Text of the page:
Fine Art Investment - How to capitalise on strong growth.

Are you excited about buying an artwork?  Apart from the joy of seeing a source of inspiration in your own space, how do you assess the value of the artwork and its future capital performance?

An artwork

There are a number of factors that contribute to the purchase price of the artwork starting with the artist’s career path and recognition by independent bodies, the medium used by the artist to create the artwork, the provenance of the artwork (its history of ownership), for more established artists. Who is collecting the artist and where it is represented is an equally important factor when determine the price.  An original artwork will always have a better value then a limited edition print, which is a copy of the original artwork signed by the artist.  However, many people start their own art collection by owing a giclee limited edition print. Nevertheless, some prints are quite rare and unique and can be extremely important for art collectors, such as Picasso’s lithographs or Warhol screen print on paper.

The Art Market

In considering art against other asset classes, the art market itself is subject to macro economic factors, such as the economic health of the country or region (GDP, debt level etc) and the degree to which these impact disposable incomes.   Although the current market is relevant for purchase price, for divestment values, the position of the market in the longer-term cycle is important.  Taking the longer trend, growth in sales of artworks in the decade 2002 to 2012 has increased by approximately a third “from the standpoint of the decade, the number of works sold has largely quadrupled and prices for contemporary art have risen by 34%[1]. ”  For the nearer term trend, obtaining regular valuations and monitoring market sentiment through good art periodicals combined with looking for opportunities to pick up emerging artists showing promise as more established collectors pay them attention is a good modus operandi.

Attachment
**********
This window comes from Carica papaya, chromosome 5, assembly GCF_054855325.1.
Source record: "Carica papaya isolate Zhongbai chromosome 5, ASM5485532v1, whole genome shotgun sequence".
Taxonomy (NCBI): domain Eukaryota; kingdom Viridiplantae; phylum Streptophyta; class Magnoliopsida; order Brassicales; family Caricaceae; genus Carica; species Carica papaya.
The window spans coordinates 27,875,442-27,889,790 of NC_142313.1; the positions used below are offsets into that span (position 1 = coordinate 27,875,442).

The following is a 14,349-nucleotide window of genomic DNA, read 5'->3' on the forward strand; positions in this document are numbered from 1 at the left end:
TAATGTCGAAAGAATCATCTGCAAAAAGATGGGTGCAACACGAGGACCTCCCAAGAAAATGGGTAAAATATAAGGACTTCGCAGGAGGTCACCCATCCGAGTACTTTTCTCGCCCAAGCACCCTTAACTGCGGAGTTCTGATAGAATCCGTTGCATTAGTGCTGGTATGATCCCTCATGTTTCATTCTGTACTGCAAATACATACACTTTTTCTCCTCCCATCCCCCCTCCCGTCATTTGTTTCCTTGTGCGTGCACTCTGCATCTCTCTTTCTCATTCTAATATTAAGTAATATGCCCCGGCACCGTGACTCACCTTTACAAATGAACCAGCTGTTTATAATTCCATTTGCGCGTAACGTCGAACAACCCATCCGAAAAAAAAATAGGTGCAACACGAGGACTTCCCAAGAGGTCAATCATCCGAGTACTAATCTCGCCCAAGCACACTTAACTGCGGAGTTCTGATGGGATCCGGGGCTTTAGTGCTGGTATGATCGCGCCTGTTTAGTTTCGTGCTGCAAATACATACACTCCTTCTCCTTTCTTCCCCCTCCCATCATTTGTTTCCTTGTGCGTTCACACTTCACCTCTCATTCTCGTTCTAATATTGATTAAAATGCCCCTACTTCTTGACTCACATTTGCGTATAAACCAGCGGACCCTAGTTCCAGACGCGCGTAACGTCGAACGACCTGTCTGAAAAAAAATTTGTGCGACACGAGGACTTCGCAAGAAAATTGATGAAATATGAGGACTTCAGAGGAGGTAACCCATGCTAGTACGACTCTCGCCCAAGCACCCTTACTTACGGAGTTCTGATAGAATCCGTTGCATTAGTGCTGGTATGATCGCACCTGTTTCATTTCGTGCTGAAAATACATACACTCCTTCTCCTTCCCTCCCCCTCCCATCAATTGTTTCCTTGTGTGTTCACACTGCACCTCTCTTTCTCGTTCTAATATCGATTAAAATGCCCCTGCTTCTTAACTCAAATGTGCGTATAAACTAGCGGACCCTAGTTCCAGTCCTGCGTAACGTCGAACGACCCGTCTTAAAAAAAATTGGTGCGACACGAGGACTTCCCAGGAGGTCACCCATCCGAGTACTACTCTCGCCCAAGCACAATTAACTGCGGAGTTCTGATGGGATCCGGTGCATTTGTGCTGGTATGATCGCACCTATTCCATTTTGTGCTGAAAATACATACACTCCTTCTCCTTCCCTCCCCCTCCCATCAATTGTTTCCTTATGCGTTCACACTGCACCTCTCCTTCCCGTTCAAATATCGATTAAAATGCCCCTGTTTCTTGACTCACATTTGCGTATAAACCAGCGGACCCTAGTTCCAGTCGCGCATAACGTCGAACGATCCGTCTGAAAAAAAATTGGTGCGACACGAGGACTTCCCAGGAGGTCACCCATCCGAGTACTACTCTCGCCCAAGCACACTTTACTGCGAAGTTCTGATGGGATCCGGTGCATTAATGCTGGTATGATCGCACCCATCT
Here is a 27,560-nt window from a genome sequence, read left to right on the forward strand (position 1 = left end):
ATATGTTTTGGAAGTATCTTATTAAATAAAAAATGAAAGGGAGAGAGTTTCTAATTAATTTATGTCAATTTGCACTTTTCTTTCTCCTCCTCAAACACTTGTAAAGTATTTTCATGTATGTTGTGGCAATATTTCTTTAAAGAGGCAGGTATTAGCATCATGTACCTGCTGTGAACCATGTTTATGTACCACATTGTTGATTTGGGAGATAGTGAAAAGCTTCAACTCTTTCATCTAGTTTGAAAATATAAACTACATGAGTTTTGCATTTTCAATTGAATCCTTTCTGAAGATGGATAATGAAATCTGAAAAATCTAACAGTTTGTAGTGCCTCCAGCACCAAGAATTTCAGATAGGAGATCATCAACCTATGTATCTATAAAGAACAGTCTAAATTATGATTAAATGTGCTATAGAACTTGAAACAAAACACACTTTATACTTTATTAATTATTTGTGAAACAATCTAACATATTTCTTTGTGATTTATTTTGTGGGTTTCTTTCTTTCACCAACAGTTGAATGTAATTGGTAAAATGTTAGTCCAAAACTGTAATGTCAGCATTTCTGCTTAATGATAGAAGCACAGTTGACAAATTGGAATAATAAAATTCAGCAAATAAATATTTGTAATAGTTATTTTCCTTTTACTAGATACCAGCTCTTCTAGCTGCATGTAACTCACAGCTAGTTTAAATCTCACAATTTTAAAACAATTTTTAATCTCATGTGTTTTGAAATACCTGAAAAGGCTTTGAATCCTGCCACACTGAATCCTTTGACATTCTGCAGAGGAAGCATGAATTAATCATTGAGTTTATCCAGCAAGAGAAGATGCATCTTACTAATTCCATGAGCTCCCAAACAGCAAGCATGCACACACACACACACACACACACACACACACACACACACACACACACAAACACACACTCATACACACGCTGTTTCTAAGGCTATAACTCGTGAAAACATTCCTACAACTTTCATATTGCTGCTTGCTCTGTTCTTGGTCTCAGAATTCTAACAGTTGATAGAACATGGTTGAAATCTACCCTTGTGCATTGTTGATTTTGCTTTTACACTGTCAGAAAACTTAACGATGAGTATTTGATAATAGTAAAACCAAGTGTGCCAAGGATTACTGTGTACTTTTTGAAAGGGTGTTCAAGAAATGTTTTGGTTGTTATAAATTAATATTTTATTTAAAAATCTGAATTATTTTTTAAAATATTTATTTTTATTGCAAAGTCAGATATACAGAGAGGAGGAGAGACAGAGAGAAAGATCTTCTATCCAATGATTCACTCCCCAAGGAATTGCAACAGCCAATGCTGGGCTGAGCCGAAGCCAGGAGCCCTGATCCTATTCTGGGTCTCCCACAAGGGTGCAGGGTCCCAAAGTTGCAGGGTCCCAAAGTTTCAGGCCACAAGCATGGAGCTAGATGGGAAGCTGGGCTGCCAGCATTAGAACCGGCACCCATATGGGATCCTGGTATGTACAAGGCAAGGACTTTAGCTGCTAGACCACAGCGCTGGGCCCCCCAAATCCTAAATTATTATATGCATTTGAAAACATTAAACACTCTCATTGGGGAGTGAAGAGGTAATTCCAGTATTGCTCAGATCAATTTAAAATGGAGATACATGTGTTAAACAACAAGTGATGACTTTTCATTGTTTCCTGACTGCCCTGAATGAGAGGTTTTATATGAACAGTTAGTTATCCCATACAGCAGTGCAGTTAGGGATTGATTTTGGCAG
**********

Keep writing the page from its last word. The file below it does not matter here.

A strong market top end, as in the high performing auction market, will tend to lift prices overall.  The growth here in turnover has been significantly greater ‘The global Fine Art Market posted a new record level of activity in 2014, with a total auction turnover of $15.2 billion, up 26% compared with 2013 ($12.05 billion) and more than 300% compared with a decade earlier.[2]

Blue chip artists in the high performing auction sector will tend to stretch price boundaries and reach new high record sales, as in the example of the Picasso’s Women of Algiers, which has become the most expensive painting so far to sell at auction. It was sold by Christie's for $160m (£102.6m).  The contemporary season is not yet over and there is still the Sotheby’s July 2015 sale. 

Portfolio Diversification across artists

Structuring a portfolio to include a broad range of artists is more likely to lead to the evening out of purchase anomalies (good and bad!).  Picking those with good track record of recognition by esteemed bodies combined with unique and quality subject matter, is likely to provide more resilience to market downturns.  Equally, those artists who’s prices have consistently appreciated and for whom market opinion is that they “have legs' (from trading vernacular) i.e. they have the likelihood of further price appreciation, are more likely to be successful.

Art compared to other asset classes

Let's not forget that while a few may want a share certificate on their wall, for most the dual purpose of decoration and investment potential of art is an attractive bonus.

The above strategy doesn't guarantee growth but typically makes a portfolio more resilient to the inevitable ups and downs of the world art market and the regional / sector variations that are part of it.

Despite all, you should always buy art that you like and invest and promote artists you believe in. No one knows who is the next big name in the art world!


The above article does not constitute investment advice; please seek professional advice from your investment adviser.

[1] Figures taken from report (artprice-contemporary-2012-2013-en)

[2] Figures taken from report (artprice 2014 art market)